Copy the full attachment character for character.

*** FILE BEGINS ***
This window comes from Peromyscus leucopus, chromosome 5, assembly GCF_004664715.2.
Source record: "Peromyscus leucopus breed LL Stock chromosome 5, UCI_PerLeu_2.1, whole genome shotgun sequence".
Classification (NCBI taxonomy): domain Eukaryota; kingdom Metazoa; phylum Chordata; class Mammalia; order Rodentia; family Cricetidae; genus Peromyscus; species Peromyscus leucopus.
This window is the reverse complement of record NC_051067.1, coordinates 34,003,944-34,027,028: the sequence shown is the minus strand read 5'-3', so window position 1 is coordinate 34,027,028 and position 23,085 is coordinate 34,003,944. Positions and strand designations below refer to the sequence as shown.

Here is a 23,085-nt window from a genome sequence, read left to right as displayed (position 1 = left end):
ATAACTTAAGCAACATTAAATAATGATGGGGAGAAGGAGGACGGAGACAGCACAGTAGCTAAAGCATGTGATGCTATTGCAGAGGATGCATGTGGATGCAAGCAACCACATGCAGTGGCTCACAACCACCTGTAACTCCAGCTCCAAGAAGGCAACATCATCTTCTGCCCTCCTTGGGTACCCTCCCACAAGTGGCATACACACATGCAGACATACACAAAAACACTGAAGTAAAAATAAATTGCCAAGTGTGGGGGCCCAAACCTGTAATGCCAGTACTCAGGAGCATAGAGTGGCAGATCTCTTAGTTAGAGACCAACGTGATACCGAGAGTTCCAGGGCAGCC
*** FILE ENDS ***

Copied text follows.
This window comes from Peromyscus leucopus, chromosome 5, assembly GCF_004664715.2.
Source record: "Peromyscus leucopus breed LL Stock chromosome 5, UCI_PerLeu_2.1, whole genome shotgun sequence".
Classification (NCBI taxonomy): domain Eukaryota; kingdom Metazoa; phylum Chordata; class Mammalia; order Rodentia; family Cricetidae; genus Peromyscus; species Peromyscus leucopus.
This window is the reverse complement of record NC_051067.1, coordinates 34,003,944-34,027,028: the sequence shown is the minus strand read 5'-3', so window position 1 is coordinate 34,027,028 and position 23,085 is coordinate 34,003,944. Positions and strand designations below refer to the sequence as shown.

Here is a 23,085-nt window from a genome sequence, read left to right as displayed (position 1 = left end):
ATAACTTAAGCAACATTAAATAATGATGGGGAGAAGGAGGACGGAGACAGCACAGTAGCTAAAGCATGTGATGCTATTGCAGAGGATGCATGTGGATGCAAGCAACCACATGCAGTGGCTCACAACCACCTGTAACTCCAGCTCCAAGAAGGCAACATCATCTTCTGCCCTCCTTGGGTACCCTCCCACAAGTGGCATACACACATGCAGACATACACAAAAACACTGAAGTAAAAATAAATTGCCAAGTGTGGGGGCCCAAACCTGTAATGCCAGTACTCAGGAGCATAGAGTGGCAGATCTCTTAGTTAGAGACCAACGTGATACCGAGAGTTCCAGGGCAGCC